On Tuesday morning the Allied folks came into work and began processing my application. They have a website setup to allow you to see the progress of your Visa. I did pay for their rush service (see below) which gave them up to 9 business days to complete the process before shipping. On their form they ask for the date you need the passport back. I said September 24 and they agreed to have it for me by then, but they did so much better.

On Thursday, just two days later, I received an email notification from FedEx. I had an overnight delivery coming the next morning from Washington DC. It was my passport. Allied got my passport on Tuesday morning and managed to have it in the mail with a 10 year Chinese Visa two days later.


The bottom line is that Allied Passport paid for themselves by saving me time and effort on figuring out the Visa process.. Had I not been in a time crunch, I simply would have mailed my passport to them and received it back. They make it simple and their website tracking was a pleasant surprise. So let me talk about their pricing.

Visa Fee:

The first fee you will pay is a Visa fee. This is the money that is going to the Embassy for the Visa.

  • 10 business days processing: $140
  • 5 business days processing: $140
  • 2 business days processing: $160

*Add $10 if you are outside of the DC Area jurisdiction.

Processing Fee:

Next, you have the Allied processing fees. This is the fee they charge for the work they do of getting your Passport to the Embassy and getting that Visa taken care of.

  • Standard Processing (10+ Business Days): $49
  • Expedited Processing (4-9 Business Days): $109
  • Emergency Processing (1-3 Business Days): $199

Shipping Fee:

The last cost is for them to ship your passport back to you.

  • FedEx 3 Day: $22
  • FedEx 2 Day: $26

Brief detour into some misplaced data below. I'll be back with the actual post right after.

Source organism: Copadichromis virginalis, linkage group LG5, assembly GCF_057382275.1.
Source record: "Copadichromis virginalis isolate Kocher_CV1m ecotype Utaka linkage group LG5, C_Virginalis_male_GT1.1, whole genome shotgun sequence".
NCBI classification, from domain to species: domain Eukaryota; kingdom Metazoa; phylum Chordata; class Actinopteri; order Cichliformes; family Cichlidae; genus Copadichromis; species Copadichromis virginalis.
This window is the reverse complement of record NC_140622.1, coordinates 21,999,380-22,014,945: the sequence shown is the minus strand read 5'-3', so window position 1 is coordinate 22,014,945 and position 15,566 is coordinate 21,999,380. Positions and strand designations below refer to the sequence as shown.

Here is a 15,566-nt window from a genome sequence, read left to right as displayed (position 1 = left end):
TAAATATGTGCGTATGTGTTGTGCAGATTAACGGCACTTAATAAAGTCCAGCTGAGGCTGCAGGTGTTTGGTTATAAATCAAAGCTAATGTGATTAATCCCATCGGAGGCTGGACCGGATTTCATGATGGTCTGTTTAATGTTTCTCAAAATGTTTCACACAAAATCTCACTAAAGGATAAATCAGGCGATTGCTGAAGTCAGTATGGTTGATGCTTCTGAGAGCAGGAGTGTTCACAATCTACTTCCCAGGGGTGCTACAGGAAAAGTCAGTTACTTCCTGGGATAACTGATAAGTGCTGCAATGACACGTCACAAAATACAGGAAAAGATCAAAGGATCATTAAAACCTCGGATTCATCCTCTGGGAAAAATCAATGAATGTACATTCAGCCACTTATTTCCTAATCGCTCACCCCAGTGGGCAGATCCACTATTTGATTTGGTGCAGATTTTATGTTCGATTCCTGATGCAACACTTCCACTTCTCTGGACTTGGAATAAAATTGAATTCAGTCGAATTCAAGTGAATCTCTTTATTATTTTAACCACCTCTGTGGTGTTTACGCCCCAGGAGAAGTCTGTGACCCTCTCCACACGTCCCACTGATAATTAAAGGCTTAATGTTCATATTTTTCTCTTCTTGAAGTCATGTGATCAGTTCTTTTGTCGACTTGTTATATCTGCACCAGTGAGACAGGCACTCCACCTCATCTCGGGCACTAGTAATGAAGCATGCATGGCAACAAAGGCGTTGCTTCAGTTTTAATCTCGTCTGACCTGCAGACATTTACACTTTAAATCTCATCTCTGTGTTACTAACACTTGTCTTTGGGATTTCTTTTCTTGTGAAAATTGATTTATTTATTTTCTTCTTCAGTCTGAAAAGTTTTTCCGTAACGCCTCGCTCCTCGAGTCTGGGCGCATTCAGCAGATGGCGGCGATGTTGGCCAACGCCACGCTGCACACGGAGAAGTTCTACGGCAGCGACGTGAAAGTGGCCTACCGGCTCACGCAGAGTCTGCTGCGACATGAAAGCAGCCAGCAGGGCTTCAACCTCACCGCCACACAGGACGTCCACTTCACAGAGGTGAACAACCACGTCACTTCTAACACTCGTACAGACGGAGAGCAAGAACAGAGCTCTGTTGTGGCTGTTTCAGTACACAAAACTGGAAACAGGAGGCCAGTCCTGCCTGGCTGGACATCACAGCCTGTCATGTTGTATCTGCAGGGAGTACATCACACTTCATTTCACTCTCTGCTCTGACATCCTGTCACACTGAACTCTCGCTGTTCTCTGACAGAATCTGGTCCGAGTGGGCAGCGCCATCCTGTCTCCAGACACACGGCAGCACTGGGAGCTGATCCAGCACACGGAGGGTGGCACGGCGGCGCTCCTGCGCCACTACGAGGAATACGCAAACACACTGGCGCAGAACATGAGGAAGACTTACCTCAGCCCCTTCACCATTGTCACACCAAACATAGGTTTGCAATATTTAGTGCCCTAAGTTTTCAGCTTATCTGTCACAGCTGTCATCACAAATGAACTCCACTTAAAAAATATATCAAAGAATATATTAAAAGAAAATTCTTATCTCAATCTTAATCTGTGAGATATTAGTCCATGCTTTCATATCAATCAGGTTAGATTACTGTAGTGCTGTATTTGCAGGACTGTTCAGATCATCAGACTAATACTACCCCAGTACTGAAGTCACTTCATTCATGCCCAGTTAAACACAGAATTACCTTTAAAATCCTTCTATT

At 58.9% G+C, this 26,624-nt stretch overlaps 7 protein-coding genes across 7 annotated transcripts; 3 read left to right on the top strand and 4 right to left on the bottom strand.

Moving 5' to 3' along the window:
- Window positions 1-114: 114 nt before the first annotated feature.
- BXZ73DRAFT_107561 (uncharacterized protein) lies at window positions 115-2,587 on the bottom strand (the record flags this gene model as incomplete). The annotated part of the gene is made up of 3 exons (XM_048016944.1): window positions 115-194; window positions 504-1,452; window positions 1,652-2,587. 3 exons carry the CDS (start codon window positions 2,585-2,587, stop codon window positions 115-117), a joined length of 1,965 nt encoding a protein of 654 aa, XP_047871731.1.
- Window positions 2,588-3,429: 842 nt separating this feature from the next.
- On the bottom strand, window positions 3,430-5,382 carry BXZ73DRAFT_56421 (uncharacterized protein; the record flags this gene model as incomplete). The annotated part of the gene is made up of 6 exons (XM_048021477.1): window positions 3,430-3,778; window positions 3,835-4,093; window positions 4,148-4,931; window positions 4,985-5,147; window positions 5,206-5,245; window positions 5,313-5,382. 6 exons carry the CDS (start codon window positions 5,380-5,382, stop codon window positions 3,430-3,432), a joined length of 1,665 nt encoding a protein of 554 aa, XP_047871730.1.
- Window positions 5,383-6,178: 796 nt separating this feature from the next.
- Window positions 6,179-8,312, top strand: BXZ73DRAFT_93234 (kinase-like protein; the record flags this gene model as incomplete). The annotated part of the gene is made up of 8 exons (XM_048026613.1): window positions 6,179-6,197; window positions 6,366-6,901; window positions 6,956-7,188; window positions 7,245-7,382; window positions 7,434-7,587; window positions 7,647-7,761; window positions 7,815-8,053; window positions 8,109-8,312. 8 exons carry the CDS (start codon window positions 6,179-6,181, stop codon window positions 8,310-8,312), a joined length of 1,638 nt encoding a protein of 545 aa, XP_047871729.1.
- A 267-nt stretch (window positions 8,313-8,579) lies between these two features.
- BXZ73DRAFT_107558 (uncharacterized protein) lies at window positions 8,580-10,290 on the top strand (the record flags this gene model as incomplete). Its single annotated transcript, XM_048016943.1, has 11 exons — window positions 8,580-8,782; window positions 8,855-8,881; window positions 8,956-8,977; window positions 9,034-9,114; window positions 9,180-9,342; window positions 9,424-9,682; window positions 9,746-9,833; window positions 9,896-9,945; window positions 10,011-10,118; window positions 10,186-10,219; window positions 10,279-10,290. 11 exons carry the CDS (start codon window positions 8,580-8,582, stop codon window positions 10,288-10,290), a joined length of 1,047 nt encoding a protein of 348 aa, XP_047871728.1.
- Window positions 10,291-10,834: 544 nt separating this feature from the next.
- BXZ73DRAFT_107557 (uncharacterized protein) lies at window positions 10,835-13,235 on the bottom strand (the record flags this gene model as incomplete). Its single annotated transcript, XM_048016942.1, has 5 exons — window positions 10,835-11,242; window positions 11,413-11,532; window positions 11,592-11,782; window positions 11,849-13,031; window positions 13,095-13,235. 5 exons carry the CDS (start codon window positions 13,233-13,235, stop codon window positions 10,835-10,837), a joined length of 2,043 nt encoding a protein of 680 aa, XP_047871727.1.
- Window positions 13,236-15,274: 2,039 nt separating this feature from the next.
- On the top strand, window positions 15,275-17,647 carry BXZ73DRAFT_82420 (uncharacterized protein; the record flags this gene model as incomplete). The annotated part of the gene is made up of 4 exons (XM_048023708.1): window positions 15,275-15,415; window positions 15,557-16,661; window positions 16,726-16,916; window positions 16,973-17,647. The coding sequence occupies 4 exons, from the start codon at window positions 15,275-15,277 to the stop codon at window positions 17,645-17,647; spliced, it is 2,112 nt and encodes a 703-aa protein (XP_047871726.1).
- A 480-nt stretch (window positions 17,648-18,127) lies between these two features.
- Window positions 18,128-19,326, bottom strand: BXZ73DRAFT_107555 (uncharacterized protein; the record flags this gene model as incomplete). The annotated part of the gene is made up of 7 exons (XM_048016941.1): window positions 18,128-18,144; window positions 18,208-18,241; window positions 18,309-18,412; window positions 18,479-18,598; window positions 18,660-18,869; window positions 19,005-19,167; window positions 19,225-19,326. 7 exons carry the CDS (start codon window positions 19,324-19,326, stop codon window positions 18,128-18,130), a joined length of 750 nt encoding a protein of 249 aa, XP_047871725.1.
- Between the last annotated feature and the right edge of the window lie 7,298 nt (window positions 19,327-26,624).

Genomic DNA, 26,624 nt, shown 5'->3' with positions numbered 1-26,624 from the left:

• FedEx Next Morning: $33
  • FedEx Saturday: $45

What I Paid

Since you no doubt think at this point that Allied must be paying me off to write this, that isn’t the case. I want to be 100% clear that I paid for their service with the caveat that they did give me free return shipping. That was nice, but I assure you it would take more to buy me off. 🙂

My Total Fees Were:

  • $170 Embassy Fee
  • + $109 Expedited Processing Fee
  • – $5 Miles to Memories Referral (You get this too!)
  • = $274

Save $5

As I said above, anyone can save $5 on their Chinese or any other Visa through Allied Passport. Simply use the link below and then on the order form put “Miles to Memories” in the referral box. They will subtract $5 from the total. We do get a few dollars as well if you say we referred you.

Allied Passport Website

Final Thoughts

To be honest, I was going to write this article anyway, because I think a lot of people are overwhelmed by the Chinese Visa process. Whether it included Allied Passport or not really depended to me on the service I was given and Steve and his staff really shined. If you plan ahead (and don’t travel out of the country last minute like me), then for $49 ($44 after discount) they take care of the hassle for you. That is pretty cheap.

Do you have a Chinese Visa? Did you do it yourself or did a company help you? Feel free to share your experiences in the comments to help others make up their mind whether using a service makes sense or not!

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  1. China visa update: they received all of my documents (and wife) on Oct 6 and shipped them back complete on Oct 11. I used the no rush service, followed the directions on the example app. and all went very smooth. Have not received the return package (3 days from now) but it says 10 year visa. Thanks Allied and Miles to Memories and for the link!